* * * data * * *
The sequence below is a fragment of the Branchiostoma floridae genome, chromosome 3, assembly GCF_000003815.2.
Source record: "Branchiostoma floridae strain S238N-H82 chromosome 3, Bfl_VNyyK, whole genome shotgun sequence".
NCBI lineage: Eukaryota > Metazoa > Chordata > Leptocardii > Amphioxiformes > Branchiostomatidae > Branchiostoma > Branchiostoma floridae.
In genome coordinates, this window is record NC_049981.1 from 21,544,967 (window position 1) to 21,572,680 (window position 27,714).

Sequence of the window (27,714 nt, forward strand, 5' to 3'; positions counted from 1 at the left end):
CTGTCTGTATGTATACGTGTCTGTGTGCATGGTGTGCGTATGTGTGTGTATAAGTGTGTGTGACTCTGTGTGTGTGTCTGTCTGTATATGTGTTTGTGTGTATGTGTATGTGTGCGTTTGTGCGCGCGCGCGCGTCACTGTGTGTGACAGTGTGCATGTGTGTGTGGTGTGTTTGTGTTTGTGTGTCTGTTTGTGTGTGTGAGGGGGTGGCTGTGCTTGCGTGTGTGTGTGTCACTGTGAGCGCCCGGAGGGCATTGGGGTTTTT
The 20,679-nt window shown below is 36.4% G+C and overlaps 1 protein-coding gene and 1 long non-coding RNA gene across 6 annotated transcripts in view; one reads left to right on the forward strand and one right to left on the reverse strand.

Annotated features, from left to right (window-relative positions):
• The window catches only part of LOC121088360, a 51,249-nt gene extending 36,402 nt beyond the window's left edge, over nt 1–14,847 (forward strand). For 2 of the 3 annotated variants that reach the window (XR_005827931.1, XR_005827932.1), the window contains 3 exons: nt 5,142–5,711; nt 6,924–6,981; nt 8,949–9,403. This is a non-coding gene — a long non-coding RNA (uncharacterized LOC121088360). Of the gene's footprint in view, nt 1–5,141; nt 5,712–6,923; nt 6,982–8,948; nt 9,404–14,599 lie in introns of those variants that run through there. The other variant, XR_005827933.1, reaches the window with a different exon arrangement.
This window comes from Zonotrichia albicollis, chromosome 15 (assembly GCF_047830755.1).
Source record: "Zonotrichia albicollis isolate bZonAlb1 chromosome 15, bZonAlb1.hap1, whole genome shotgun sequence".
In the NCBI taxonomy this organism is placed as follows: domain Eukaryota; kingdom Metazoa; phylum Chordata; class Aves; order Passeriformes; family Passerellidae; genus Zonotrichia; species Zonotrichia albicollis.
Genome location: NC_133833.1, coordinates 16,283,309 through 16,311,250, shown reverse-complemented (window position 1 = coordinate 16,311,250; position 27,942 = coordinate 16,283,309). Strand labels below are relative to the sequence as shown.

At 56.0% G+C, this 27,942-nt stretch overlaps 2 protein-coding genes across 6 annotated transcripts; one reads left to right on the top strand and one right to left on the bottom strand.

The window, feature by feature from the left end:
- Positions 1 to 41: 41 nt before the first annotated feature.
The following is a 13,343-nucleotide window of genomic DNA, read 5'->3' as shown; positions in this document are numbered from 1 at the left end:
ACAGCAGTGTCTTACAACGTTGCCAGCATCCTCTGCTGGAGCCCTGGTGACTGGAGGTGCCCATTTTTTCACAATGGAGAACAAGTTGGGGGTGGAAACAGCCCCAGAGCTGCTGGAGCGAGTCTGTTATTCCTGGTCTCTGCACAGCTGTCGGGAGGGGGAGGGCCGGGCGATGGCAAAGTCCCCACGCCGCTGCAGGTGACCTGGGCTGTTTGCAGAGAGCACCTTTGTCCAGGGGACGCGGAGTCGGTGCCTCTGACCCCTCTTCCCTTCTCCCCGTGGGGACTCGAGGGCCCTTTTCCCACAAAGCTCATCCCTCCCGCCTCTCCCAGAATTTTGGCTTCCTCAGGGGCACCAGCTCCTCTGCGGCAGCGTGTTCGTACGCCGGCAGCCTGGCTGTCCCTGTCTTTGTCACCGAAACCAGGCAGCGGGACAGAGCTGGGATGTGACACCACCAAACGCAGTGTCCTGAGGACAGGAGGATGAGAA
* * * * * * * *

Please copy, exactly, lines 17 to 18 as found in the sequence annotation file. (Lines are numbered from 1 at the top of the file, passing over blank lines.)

The following is a 13,343-nucleotide window of genomic DNA, read 5'->3' as shown; positions in this document are numbered from 1 at the left end:
ACAGCAGTGTCTTACAACGTTGCCAGCATCCTCTGCTGGAGCCCTGGTGACTGGAGGTGCCCATTTTTTCACAATGGAGAACAAGTTGGGGGTGGAAACAGCCCCAGAGCTGCTGGAGCGAGTCTGTTATTCCTGGTCTCTGCACAGCTGTCGGGAGGGGGAGGGCCGGGCGATGGCAAAGTCCCCACGCCGCTGCAGGTGACCTGGGCTGTTTGCAGAGAGCACCTTTGTCCAGGGGACGCGGAGTCGGTGCCTCTGACCCCTCTTCCCTTCTCCCCGTGGGGACTCGAGGGCCCTTTTCCCACAAAGCTCATCCCTCCCGCCTCTCCCAGAATTTTGGCTTCCTCAGGGGCACCAGCTCCTCTGCGGCAGCGTGTTCGTACGCCGGCAGCCTGGCTGTCCCTGTCTTTGTCACCGAAACCAGGCAGCGGGACAGAGCTGGGATGTGACACCACCAAACGCAGTGTCCTGAGGACAGGAGGATGAGAA